CORA and Application Lifecycles
In many organizations there is a friction between “Central IT” – in charge of the big legacy systems, ERP and data stores - and “de-central” business units who want to have flexible and easy–to-use solutions. Capgemini recognized this paradox and states that this has to do with the dynamics of different application lifecycles. To explain this the modes of transport are used as a metaphor.
The TRAIN is a stable, robust mode of mass transportation. It is not flexible but reaches its goal in a predictable, straightforward way. The functionality is provided in a highly efficient and standardized way.
The BUS is a relatively stable mode of mass transportation, but clearly with more flexibility. A bus still needs a road, but a flexible route can be more easily configured out of roads than out of available railways.
The CAR is a much more agile, individualized means of transport. There are many different types of cars to choose from and their owners will configure and adapt them to reflect their individual, differentiated styles and personalities.
The SCOOTER is a lightweight, extremely flexible and individual method of transport. There are many different types of scooters and they can only transport one or two people at the same time.
All of these modes of transport are tied together through a HUB, best seen as a modern train station with carefully provided additional services. Such a hub is truly multi-modal in that trains, buses, cars and scooters all can conveniently “dock” and people can easily change their means of transport, while benefiting from a host of add-on services.
How these application lifecycles co-exist in an IT landscape can be easily visualized by using the CORA model.
Assessing the results
Two layers are always used, regardless of the application lifecycle node of transport: the data itself and the way it is presented. Differences occur on the channel access layer and the composition/application layer.
Cars and scooters tend to use thin clients, due to their relative simplicity. Trains and buses will have to rely on thick clients because of the compex business functionality they regularely to expose.
The train and bus applications are positioned in the stable application layer. The cars and scooters are mapped onto the agile business-oriented composition layer. This means that cars and scooter applications by default are developed through re-use of existing processes and/or data, thus being able to have a time-to-market the business needs!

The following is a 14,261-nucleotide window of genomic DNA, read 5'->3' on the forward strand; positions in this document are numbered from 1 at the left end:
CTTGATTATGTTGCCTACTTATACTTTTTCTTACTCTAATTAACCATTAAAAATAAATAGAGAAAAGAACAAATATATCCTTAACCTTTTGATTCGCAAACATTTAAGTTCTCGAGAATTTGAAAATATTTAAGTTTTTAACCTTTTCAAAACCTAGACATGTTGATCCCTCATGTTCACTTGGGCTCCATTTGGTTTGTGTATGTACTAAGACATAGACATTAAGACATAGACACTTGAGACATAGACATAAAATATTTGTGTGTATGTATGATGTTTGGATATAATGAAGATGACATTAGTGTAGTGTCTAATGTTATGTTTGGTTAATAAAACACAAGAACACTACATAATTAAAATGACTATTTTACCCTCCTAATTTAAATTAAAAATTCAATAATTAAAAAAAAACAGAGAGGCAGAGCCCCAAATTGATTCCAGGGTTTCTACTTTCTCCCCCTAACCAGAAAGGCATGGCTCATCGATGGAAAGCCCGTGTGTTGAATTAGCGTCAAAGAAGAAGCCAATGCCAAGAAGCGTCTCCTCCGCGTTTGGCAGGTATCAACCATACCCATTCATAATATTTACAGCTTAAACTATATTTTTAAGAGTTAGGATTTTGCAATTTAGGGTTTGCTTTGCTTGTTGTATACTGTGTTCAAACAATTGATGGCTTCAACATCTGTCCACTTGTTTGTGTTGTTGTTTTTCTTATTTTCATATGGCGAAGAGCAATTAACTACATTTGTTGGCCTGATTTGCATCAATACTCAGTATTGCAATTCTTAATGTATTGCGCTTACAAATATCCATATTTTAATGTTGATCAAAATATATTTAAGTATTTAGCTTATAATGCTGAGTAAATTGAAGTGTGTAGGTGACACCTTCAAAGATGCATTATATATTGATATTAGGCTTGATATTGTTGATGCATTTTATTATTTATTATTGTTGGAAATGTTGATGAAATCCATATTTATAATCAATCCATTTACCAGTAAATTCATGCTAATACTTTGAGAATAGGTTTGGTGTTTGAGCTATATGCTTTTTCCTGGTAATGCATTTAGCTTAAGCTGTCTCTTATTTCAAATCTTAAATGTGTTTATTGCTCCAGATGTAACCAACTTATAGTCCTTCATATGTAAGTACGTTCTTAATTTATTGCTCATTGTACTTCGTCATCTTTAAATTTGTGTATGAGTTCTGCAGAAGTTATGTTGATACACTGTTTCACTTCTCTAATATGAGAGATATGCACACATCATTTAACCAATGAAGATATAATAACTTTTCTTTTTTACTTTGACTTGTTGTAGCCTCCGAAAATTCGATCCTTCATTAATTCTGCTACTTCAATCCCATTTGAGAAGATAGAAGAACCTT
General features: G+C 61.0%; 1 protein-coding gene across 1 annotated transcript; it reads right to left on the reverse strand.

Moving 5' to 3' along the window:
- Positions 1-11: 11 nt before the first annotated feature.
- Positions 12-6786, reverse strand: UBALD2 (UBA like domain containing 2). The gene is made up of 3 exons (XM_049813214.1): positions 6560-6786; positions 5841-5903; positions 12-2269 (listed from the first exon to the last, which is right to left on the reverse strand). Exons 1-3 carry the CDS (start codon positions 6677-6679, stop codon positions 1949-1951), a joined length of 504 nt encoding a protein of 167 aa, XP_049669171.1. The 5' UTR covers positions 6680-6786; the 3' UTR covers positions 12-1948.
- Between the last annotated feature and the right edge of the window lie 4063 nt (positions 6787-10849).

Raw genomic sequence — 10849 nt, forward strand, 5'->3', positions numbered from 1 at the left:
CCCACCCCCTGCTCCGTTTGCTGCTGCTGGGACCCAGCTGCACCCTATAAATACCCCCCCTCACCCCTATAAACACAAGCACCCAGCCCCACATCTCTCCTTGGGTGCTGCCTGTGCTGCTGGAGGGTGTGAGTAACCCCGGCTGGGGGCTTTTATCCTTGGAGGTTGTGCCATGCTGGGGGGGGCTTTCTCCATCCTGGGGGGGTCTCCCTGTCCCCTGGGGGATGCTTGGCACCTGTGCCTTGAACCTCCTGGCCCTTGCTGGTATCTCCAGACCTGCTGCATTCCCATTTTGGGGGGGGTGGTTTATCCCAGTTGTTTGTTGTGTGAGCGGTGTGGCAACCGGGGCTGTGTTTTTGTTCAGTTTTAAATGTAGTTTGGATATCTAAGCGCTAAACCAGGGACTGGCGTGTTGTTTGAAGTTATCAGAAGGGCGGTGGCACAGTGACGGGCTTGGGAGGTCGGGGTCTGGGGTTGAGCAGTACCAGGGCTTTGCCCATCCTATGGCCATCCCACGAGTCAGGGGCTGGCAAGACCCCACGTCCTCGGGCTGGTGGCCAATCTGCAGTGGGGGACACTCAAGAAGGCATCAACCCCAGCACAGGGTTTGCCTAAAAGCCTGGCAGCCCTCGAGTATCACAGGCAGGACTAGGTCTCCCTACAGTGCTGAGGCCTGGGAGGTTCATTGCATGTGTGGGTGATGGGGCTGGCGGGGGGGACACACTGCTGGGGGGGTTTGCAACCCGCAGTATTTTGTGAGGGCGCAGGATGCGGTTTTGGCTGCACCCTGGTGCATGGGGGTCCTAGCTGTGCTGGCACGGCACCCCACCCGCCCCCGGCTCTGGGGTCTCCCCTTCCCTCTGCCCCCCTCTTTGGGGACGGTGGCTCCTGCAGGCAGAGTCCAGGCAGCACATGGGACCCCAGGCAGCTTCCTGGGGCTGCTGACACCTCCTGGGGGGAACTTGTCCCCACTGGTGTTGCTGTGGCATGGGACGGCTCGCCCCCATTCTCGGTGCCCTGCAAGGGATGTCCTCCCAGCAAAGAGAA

To make this re-use happen in a controllable way, both layers are connected through the hub. This hub unlocks the full enterprise potential of the centralized application services and information in a standardized way. This way the HUB delivers the required flexibility, but also has to enforce integration regarding Security & Compliance (i.e. Identity Management), and IT Governance (i.e. Lifecycle Management). Especially these last two topics require further investigation in how to align them with the four different transport nodes. In a next blog post this will be discussed.
- Assessing IT solutions with CORA
- CORA and Archimate
- Architecture Styles and CORA
- ERP and PaaS
- CORA and Application Lifecycles
- CORA Methodology (Project level)
- The roadmap for Fusion Applications, CORA is there to help
- Technovisions "Sector-as-a-Service" mapped
- Business Logic and the CORA Model, Part II
- CORA and Cloud Computing: Static versus Dynamic View
- Technovisions "Thriving on Data" mapped
- CORA Foundation
- Business Logic and the CORA Model, Part I
- CORA and IBM
- CORA and Microsoft
- CORA and Cloud Computing: Overview
- Technovisions "Process-on-the-Fly" mapped onto CORA
- Risk aware design: using CORA to investigate an IT solution
- A ROA based iPhone App for SAP: Part II
- A ROA based iPhone App for SAP: Part I
- Technovisions "We Collaborate" mapped onto CORA
- SAP platform decomposition with CORA: SOA/ROA style
- 'Why' Driven Solution crafting
- CORA and TOGAF
- SAP platform decomposition with CORA: N-tier style
- Requirements for CORA
- CORA and Oracle
- Technovisions "You Experience" mapped onto CORA
- CORA and SAP
- CORA in action: design guidelines to implement repositories
- The basis of all, your data
- CORA and IAF
- Technovision and CORA - Overview
- The importance of an Integration layer